Sandra Oh, who can easily be called a national treasure, has always been a comedic genius. She gifted us the Golden Globe-winning role of Christina Yang in Grey’s Anatomy then with her Emmy nominated performance as Eve in Kill Eve. Now Oh is playing and is the executive producer of the new Netflix comedy, The chair.
The six-part, half-hour series centers on Korean-American professor Ji-Yoon Kim (Oh), who has just been hired to chair the English department at prestigious Pembroke University. As it turns out, she is the first woman and the first woman of color to secure this coveted position.
As she sets out to deal with the crisis brought to her by department staff, she also has to juggle being a single mother raising Ju Ju (Everly Carganilla), her adopted daughter of Mexican descent, and trying to overcome the myriad of cultural barriers that are pitted against it. It’s refreshing to also see a messy mixed-race adoption and watch Ji-Yoon work to get closer to Ju Ju, as the young girl goes wild for being adopted into a Korean-American family. It’s Oh’s first turn as a mom and she carries the richness of her role with a bang – not afraid to bring her parental insecurities to the fore as she tries her best to be successful while following. his career ambitions.
The show manages to use humor to deal with different issues of racism, sexism, and white privilege, often relying on Oh’s huge comedic chops to do the heavy lifting. His talents are here deployed to the maximum; Sometimes all it takes is a straightforward glance well delivered to make everyone laugh. It’s a really great show for her incredible range as an actress.
The series also acts as a stellar platform for the rest of the cast. Holland Taylor delivers a sublime performance as a homeroom teacher facing discrimination. She lights up every scene she’s in and we ask for more at every turn. Bob Balaban, also perfectly cast, plays the other side of the coin as a senior professor discriminating against a young black academic in his department. Jay Duplass is also in the game, who brings incredible warmth and humor to his role as Professor Bill Dobson. His chemistry with Oh is one of the real joys of the show.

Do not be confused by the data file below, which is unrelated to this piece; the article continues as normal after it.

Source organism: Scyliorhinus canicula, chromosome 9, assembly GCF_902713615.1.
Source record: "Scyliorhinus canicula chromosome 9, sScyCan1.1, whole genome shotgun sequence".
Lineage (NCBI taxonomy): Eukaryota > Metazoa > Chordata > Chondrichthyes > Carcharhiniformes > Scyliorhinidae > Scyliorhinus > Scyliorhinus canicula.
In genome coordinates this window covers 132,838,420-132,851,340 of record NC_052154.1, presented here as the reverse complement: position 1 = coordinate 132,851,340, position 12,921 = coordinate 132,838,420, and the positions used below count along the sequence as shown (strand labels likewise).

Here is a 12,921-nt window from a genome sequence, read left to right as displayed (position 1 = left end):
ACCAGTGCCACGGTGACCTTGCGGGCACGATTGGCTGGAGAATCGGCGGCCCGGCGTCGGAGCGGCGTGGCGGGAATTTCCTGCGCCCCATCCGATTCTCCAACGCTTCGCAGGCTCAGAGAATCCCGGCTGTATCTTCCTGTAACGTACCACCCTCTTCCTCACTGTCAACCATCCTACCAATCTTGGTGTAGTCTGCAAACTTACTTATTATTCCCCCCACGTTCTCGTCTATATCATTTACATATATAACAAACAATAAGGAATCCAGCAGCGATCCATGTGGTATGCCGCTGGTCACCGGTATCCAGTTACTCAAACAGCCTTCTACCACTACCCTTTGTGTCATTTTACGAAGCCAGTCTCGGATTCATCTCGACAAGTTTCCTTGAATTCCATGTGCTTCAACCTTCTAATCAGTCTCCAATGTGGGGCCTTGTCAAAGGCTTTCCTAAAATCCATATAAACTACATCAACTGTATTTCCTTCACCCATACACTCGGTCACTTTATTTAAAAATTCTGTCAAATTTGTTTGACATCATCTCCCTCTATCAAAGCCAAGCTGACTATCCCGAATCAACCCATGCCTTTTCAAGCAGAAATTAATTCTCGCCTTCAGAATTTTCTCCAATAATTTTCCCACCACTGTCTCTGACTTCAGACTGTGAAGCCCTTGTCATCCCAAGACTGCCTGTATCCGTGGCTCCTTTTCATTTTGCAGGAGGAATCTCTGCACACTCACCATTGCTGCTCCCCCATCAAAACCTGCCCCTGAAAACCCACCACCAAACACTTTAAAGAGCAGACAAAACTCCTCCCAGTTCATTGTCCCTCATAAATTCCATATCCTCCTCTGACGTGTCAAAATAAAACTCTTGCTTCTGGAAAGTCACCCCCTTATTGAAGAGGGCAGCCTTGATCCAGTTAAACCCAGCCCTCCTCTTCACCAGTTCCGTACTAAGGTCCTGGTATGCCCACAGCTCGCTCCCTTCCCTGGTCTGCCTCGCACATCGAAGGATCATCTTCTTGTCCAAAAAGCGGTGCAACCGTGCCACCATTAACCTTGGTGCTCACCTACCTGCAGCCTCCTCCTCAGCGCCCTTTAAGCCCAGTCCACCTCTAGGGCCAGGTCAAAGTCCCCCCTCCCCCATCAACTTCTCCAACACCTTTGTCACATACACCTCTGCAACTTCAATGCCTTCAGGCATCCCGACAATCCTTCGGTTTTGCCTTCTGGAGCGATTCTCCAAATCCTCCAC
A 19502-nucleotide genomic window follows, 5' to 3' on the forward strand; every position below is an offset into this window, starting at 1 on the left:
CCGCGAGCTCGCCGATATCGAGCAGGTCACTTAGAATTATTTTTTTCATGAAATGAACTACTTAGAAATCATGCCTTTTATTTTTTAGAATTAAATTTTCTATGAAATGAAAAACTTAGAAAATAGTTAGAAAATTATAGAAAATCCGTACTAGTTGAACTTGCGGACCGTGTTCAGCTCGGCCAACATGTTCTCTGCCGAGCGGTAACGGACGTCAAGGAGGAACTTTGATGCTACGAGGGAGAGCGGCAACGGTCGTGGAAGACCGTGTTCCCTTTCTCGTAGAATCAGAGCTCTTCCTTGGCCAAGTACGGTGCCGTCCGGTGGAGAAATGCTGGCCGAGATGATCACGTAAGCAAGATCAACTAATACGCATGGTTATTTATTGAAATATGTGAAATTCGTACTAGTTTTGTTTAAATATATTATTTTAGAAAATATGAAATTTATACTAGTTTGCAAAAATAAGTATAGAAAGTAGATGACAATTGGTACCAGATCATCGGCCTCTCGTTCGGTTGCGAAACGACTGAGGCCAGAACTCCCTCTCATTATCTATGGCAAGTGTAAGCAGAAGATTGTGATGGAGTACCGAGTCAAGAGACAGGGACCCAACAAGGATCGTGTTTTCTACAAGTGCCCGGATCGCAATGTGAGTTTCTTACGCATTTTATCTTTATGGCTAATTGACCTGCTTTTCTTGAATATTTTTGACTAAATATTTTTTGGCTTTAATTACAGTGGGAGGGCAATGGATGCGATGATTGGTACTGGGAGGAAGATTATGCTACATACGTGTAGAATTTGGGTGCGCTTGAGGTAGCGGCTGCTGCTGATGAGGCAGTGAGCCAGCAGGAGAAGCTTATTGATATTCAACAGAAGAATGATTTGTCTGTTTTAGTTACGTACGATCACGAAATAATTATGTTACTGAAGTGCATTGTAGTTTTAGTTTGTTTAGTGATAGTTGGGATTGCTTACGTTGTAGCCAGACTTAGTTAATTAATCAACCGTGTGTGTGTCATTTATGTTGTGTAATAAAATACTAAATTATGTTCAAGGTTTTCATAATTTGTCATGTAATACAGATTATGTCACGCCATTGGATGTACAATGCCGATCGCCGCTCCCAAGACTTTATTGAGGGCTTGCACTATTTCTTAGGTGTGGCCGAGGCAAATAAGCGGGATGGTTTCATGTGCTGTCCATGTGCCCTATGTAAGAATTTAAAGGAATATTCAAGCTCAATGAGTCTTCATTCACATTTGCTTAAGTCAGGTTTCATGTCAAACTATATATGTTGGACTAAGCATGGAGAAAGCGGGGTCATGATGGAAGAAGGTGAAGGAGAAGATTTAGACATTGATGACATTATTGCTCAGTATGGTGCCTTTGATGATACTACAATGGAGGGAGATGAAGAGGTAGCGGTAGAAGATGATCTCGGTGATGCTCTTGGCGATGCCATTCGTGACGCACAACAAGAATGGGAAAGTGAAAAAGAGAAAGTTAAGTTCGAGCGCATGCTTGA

Thematically, The chair focuses on educational institutions run by white males and the systemic issues created by the obvious imbalance of power. The challenges faced by women, and especially women of color, are cleverly addressed, but sometimes it feels like the show didn’t have enough time to properly talk about everything it wanted to say. during its three hours or so. The âculture cancellationâ debacle that takes center stage at one point is taking up far more screen time than is necessary. If the green light was on for a second season, it would be nice to see these issues of racism, ageism, sexism and patriarchy more fully fleshed out, without losing that classic Oh, sure enough humor.
The chair is streaming now on Netflix.
Examining Nine Perfect Strangers